fixed-term punishments for specific crimes, the length of sentence determined 
by the severity of the crime.

Aziza Abdrasulova, leader of human rights organisation Kylym Shamy, said that a 
sentence of life imprisonment was never justified, “As a humane society, we 
must give the criminal a chance for rehabilitation before society, to recognise 
his guilt for what he has done. This is the main task of a humane society.”

She said that the time convicts must wait before appealing for amnesty should 
be reduced in order to allow prisoners early release and the possibility for 

“This new system essentially means that the prisoner will not have any chance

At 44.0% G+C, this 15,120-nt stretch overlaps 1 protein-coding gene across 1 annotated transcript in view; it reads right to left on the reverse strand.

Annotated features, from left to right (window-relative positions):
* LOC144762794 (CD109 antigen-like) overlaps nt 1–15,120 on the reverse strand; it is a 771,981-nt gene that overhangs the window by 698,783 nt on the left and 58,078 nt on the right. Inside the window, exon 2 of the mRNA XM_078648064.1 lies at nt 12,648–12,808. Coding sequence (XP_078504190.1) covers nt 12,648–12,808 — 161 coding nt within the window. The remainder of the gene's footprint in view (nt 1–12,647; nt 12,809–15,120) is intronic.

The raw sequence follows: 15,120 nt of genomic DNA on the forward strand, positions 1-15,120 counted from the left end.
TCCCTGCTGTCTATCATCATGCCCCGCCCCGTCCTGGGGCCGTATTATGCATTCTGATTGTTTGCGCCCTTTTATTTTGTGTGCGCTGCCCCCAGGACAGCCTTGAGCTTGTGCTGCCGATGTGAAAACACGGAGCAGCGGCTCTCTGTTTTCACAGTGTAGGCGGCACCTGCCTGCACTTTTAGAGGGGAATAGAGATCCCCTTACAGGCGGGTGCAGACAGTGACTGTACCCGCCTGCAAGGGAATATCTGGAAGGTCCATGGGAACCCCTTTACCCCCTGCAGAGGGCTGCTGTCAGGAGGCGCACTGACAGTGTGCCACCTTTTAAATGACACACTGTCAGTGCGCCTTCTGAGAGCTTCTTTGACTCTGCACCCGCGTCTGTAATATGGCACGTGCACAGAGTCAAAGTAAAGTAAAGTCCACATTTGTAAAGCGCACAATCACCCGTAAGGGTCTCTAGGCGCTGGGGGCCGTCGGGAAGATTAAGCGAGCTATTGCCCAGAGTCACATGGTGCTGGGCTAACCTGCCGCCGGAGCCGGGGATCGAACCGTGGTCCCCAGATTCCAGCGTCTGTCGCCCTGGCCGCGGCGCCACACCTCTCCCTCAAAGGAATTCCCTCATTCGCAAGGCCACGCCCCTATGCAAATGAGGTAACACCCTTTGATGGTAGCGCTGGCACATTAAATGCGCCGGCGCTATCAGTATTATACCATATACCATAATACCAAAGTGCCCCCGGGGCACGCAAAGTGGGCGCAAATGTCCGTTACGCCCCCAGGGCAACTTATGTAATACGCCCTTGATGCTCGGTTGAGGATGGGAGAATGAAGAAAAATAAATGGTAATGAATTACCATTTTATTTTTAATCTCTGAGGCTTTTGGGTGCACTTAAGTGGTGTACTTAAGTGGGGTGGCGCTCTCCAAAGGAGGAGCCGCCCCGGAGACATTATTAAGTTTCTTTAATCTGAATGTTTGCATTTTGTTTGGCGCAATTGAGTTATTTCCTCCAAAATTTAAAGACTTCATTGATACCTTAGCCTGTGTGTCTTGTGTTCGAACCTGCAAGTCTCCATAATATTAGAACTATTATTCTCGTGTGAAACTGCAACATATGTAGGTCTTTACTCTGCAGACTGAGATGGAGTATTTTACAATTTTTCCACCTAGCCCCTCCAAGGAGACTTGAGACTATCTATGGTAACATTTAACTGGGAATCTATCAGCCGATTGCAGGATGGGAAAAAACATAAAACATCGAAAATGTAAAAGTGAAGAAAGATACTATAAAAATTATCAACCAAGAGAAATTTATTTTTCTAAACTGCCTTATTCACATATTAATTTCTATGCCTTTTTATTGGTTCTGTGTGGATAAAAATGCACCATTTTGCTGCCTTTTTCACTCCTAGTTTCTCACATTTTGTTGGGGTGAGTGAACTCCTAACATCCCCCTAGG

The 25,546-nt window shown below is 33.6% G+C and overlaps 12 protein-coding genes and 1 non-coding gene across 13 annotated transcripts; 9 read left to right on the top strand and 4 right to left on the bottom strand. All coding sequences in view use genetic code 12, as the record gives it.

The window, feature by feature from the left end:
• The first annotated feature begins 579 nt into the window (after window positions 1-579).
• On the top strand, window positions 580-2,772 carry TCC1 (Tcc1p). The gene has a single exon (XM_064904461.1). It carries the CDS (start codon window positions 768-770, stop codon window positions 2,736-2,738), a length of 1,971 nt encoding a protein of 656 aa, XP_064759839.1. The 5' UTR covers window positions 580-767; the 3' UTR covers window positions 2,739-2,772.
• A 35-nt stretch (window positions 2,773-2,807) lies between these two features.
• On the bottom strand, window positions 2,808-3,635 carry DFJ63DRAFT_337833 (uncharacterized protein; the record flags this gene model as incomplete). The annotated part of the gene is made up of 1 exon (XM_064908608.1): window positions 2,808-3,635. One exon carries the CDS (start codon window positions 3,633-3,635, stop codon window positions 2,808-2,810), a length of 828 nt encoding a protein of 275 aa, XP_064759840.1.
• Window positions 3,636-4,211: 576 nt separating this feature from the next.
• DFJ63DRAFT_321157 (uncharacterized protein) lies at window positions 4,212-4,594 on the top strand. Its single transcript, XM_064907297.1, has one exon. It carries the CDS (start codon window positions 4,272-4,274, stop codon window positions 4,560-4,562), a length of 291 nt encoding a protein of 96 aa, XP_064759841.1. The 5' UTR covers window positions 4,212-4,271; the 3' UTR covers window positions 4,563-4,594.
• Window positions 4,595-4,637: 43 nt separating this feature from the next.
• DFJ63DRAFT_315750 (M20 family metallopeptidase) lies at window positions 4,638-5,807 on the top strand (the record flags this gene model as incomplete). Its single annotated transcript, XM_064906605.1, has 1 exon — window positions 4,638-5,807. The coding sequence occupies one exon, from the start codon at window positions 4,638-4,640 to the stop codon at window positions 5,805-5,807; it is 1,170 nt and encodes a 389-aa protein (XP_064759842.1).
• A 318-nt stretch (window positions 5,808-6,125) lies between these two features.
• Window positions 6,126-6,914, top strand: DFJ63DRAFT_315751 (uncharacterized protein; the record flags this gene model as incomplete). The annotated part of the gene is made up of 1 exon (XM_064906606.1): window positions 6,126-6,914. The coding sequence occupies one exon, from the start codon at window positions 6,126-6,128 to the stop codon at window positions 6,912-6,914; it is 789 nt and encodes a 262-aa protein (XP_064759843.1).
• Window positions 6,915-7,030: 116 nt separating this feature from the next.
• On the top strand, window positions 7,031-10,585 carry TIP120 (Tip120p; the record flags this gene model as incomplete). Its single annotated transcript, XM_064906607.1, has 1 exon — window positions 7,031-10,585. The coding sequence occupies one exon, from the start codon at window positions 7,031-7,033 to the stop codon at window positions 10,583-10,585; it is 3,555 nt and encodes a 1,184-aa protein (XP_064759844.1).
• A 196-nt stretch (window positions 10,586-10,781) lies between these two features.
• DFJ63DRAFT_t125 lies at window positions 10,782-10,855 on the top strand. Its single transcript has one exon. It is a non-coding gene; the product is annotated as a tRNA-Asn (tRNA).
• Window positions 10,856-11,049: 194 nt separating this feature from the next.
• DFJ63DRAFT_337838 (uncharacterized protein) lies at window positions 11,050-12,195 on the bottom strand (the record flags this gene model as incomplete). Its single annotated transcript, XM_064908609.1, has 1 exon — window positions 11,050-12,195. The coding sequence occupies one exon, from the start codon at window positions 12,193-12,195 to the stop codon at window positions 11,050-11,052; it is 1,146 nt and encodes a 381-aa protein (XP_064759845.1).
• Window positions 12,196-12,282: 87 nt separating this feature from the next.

for rehabilitation. So the term should be reduced at least to 20 years,” she 
told IWPR.

Since the 1998 moratorium on the death penalty, 78 prisoners sentenced to death 
have died from tuberculosis and other diseases.

There are currently 174 people on death row in Kyrgyzstan, 21 of which were 
sentenced this year alone. All the sentences will now be commuted to life 

Abdrasulova said short-comings in police practices, particularly a common use 
of torture to extract confessions, meant that many convictions were doubtful.

“The charges against many prisoners sentenced to death were only based on 
statements of confession,” she said.

“With the present system of investigation and trial, there is a high 
probability of an innocent person being sentenced to the most severe 

At present, the holding conditions in prisons - especially on death row - do 
not meet international standards, say activists.

“Each cell is crammed with 20 people, the conditions are intolerable, there is 
practically no medical treatment, and the food is very sparse,” she said.

But Justice Minister Marat Kayypov said the mere fact that the death penalty